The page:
The rise is complicating, and might threaten, the lives of millions of people living in low-lying coastal cities. One-third of world major cities are on the coast and an estimated 600 million people live within 10 meters of sea level today.

An immediate concern in all this is how increasingly hotter weather affects how humans treat each other.

Too much heat turns people ugly. Studies have shown there is more violent crime when temperatures reach 35 Celsius than when they are 23C. Posts on social media tend to get nastier as outside temperatures rise.

Canadians probably have more reason to worry about climate change than people in some other parts of the world. Canadian temperatures have been warming at roughly double  the global mean rate, according to Environment Canada.

“A two degrees Celsius increase globally means a three to four degrees Celsius increase for Canada,” says an EC website.

Unlike Crazy Donnie, the Canadian federal government is unequivocal about global warming, saying: “Warming over the 20th century is indisputable and largely due to human activities.”

Much of our Canadian concern is over the Arctic. Our Arctic ice has been diminishing over the past three decades, adding significantly to the rise in the world’s oceans.

Permafrost is melting across the Arctic, destabilizing buildings built on stilts sunk five or six metres. Construction crews now drill as deep as 20 metres to get a stable foundation.

There is concern that Arctic melting will accelerate, eliminating more permafrost and creating more serious problems.

Good news: awareness of weather problems is increasing and more people are working to find solutions.


Thursday, July 13, 2017

'It's Tom Thomson!'

One hundred years ago this week a vacationing Toronto doctor was relaxing at his rented cottage on Algonquin Park’s Canoe Lake . He looked out over the water and noticed an odd piece of flotsam.

The flotsam was hard to distinguish, but a canoe with two paddlers was passing by so he hollered for them to check it out. The paddlers were park guides George Rowe and Larry Dickson, and at first glance the flotsam appeared to be an animal carcass.

As they approached the object, the doctor, G. W. Howland, a neurologist at the University of Toronto, heard one of the guides shout: “It’s the body of a man.”

That was followed quickly by: “It’s Tom Thomson!”

It was July 16, 1917 and the discovery of the body was the beginning of The Great Canadian Mystery.

Tom Thomson was a commercial artist who fell in love with the Algonquin wilderness. He canoed it, fished it and painted it before dying just short of his 40th birthday. He is Canada’s most famous landscape artist and inspired the Group of Seven movement after his death.

Thomson had gone fishing alone the late morning or early afternoon of July 8. It was the day following a late night drinking party during which Thomson is said to have had a heated argument with Martin Bletcher Jr., a German-American summer resident at the lake. The argument apparently was about the war with Germany.

Thomson was not seen after he left for fishing and the next day his distinctive dove grey canoe was found floating empty in the lake. A land search was begun because Thomson was an expert canoeist and strong swimmer. The theory was the canoe had tipped and he swam to shore, or that he was on shore and the canoe had drifted away.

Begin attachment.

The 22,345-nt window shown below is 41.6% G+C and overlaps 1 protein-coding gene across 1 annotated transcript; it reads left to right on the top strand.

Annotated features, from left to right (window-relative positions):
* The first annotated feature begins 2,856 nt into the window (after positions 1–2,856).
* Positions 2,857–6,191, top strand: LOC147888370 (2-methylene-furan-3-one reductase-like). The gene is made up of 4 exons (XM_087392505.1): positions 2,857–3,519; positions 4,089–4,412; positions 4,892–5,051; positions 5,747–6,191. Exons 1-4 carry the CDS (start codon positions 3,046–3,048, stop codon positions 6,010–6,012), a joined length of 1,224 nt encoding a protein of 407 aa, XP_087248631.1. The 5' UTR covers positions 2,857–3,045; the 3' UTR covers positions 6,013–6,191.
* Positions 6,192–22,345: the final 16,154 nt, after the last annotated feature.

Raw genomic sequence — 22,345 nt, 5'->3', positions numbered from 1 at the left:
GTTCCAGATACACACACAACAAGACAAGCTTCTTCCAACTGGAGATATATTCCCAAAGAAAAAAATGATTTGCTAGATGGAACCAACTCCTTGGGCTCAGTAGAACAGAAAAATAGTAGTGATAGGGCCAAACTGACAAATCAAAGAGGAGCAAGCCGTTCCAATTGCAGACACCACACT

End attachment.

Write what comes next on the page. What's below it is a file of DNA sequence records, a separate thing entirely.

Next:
The guides Rowe and Dickson towed the body to Big Wapomeo Island, left it in the water but tied it to shore. This was a common practice to slow decomposition while a coroner travelled from outside the Park.

By the next day the coroner still had not arrived and the body was rotting in the July sun. It was decided that Dr. Howland would examine the body without waiting longer for the coroner, and write a report so Thomson could be buried.

There was a quickly-arranged funeral attended by Thomson’s friends, park staff, guides and staff and guests at Mowat Lodge, a summer vacation place on the lake. The body was buried in a small cemetery in the woods behind the lake.

The coroner arrived after the funeral, held an inquest and ruled the death an accidental drowning. It was noted that Thomson had a bruise on his left temple and blood in his right ear, indicating he had fallen or been struck before entering the water and drowning.

The Thomson family, when told of the burial, said Tom should be buried at home at Leith near Owen Sound and arranged for an undertaker to go to Canoe Lake, dig up the body and ship it home.

The undertaker arrived at night. There was speculation that he dug a little, tired, then quit and shipped an empty coffin.

In the 1950s some cottagers and their visitors went to the little cemetery and began digging for Thomson’s body to prove it was still there. They exhumed a skull and bones which forensic testing showed belonged to an indigenous man.

To this day arguments continue over how Thomson died and where he is buried. Books have been written, films have been made but all are based on speculation. No one really knows how Thomson died or where he is buried.

The Thomson family always said the coffin that arrived home contained the body of their son and brother. They always refused, and rightly so, to have it exhumed to settle the arguments once and for all.

Meanwhile, there also are theories that Thomson was murdered, perhaps the result of bad blood between he and Bletcher. Or by someone else for other reasons.

My view is in my 2003 book Tom Thomson: The Life and Mysterious Death of the Famous Canadian Painter. An updated version will be released by Formac Publishing this coming fall.